The Society for the Humanities hosted its annual Invitational Lecture Wednesday featuring Prof. Derrick Spires, literatures in English, who discussed early African American art and writing and how these works shape history.
Spires’s lecture introduced the importance of 19th century African American print culture, which, as defined by Spires, involves not only the words printed, but also all of the interactions people have with written words.
Throughout his lecture, Spires spoke about African American print culture — referencing the archives of 19th century African American works housed by Cornell’s libraries. He emphasized the magnitude of information on the history of African American print culture found at Cornell, while maintaining that with such a wealth of information on hand, there is still more to learn.
Cornell’s Division of Rare and Manuscript Collections includes the Samuel J. May Anti-Slavery Collection, named for Reverend Samuel Joseph May, an abolitionist and friend of Cornell’s first president, Andrew Dickson White. In 1870, May donated more than 10,000 works from his collection to the University, consisting of pamphlets, broadsides, books and other material. According to Spires, these materials may have been lost to history without May’s donation to Cornell.
Spires stressed the importance of maintaining and curating collections similar to the May Anti-Slavery Collection to give these texts by and of African Americans the “long overdue attention they deserve.” In 1999, these works were digitized as part of the Save America’s Treasures grant. They are accessible to the public for free through Cornell’s Rare Books and Manuscripts collection.
“At a time when the country was shifting from radical reconstruction to radical forgetting and reconciliation with insurrectionists, Cornell was collecting documents key to our understanding of Black print and organizing,” Spires said.
According to Spires, studying the 19th century texts on campus shows how African Americans have been pushing against racist systems through writing for over 200 years.
However, these literary developments have not been focused on throughout history for two reasons. Spires said the intense focus on individual leaders, like Frederick Douglass, has obstructed scholars from recognizing the strength of the larger, shared fight against racism. The type of publications that Black writers used to share their messages in the 19th century, such as pamphlets, became less popular in the 20th century and afterward.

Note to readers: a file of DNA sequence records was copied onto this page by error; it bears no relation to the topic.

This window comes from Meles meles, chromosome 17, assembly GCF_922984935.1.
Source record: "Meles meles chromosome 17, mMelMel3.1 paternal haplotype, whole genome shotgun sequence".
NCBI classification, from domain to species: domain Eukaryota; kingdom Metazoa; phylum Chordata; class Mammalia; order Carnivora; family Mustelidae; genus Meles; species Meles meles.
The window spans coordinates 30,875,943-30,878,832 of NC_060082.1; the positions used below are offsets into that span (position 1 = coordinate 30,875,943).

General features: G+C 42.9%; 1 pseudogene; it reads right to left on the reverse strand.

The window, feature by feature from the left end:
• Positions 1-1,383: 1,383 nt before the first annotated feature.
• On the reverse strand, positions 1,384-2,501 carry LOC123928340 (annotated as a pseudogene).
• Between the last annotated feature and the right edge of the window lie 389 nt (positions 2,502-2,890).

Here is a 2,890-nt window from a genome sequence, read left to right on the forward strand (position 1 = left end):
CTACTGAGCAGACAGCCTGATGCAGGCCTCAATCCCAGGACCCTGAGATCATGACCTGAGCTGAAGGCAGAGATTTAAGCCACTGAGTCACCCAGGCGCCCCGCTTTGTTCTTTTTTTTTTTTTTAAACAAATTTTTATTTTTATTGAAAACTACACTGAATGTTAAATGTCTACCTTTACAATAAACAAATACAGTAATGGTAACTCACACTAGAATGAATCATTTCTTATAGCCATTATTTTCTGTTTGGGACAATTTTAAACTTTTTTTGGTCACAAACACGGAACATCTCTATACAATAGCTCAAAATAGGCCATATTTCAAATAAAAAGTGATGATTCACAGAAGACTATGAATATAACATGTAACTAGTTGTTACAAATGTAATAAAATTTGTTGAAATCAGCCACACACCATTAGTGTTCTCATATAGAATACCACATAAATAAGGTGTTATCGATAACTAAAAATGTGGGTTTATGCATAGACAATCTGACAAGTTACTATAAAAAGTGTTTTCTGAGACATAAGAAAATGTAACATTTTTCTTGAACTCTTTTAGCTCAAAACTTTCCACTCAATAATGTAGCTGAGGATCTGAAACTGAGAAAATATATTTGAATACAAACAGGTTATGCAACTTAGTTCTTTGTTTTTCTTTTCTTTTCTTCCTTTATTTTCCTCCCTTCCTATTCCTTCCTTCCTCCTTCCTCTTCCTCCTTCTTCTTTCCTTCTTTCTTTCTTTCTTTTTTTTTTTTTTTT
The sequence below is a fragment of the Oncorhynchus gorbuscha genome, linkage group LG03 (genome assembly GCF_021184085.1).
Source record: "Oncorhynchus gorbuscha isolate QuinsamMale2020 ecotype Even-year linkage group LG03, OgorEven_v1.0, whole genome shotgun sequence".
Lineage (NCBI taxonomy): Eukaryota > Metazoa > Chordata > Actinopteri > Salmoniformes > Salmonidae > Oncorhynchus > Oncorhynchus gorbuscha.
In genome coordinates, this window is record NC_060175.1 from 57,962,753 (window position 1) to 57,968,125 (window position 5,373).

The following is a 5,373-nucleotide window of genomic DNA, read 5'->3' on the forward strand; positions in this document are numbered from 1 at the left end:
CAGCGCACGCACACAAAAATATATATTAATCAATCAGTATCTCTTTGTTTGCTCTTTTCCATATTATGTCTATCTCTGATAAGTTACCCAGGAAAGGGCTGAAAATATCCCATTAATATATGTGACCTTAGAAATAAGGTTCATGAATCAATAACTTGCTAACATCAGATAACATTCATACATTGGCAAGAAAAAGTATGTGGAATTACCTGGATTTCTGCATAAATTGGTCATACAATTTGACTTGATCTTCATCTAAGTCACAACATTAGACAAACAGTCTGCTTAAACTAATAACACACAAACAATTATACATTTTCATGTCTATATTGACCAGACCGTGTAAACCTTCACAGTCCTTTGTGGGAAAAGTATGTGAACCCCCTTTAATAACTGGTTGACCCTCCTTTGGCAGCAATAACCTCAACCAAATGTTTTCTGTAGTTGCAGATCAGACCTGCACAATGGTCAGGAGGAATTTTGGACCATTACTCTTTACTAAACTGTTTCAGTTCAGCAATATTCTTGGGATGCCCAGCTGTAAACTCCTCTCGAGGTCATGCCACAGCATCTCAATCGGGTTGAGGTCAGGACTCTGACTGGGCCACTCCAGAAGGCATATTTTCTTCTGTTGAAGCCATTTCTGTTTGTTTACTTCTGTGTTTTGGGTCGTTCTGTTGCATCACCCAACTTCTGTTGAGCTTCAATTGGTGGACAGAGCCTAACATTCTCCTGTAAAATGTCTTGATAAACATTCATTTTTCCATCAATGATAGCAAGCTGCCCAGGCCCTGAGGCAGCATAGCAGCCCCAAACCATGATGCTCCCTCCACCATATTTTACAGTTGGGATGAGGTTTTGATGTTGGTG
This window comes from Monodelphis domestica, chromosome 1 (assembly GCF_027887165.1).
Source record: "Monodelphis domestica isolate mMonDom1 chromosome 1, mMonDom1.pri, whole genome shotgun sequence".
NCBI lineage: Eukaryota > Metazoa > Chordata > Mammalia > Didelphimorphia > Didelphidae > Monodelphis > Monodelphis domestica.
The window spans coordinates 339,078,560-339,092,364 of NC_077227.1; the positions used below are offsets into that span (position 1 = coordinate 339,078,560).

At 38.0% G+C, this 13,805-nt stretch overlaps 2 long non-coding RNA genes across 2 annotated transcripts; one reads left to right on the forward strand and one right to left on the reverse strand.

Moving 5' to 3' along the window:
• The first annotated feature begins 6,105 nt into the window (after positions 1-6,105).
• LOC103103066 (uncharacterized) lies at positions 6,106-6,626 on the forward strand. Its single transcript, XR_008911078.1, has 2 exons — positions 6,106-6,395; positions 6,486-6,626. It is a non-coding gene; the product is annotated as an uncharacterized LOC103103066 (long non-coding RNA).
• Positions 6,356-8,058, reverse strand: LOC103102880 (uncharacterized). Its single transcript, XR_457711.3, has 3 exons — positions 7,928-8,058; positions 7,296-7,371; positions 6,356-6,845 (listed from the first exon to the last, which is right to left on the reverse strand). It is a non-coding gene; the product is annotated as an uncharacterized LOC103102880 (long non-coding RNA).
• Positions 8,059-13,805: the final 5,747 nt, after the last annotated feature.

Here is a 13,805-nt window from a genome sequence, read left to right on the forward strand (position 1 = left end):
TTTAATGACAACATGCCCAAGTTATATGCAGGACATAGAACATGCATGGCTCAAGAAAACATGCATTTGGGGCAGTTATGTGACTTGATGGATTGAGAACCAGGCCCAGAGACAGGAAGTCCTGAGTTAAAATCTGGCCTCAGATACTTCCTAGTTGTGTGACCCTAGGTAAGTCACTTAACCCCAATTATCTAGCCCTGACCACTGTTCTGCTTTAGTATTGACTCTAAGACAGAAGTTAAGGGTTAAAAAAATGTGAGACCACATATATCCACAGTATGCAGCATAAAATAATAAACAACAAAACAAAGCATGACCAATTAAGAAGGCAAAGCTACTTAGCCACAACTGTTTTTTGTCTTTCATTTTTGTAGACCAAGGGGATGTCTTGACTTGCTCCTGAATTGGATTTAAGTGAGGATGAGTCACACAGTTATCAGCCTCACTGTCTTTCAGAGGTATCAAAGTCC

Spires’s specialties are in early African American and American print culture, citizenship studies and African American intellectual history. Spires is the author of the award-winning book, The Practice of Citizenship: Black Politics and Print Culture in the Early United States, and is in the process of writing his second book. Spires’s research into these works reveals that 19th century writers used the written word as a way to both challenge white supremacy and to foster creative expression.
“If you look at sort of American print culture, the image you see of Black people in newspapers predominantly is the ‘runaway slave image,’” Spires said. “That’s it. Or Black folks were talked at and talked about. So what does it mean to create the words more that accurately reflect my life?”
Easier accessibility to 19th century Black works can facilitate a better understanding of history. The Rare and Manuscripts collection, for example, houses the May Anti-Slavery Collection in Kroch Library. Digitized versions of texts are available online. For those who prefer to research in person, the collection’s galleries and the reading room are open to all by appointment.
Spires added that so much history unfolded right in Ithaca, and that exploring this is something every student should do.
“I think every undergrad should, at some point, visit our Rare and Distinctive Collections in Kroch,” Spires said. “Nothing can beat the experience of holding up a copy of a newspaper from 1827.”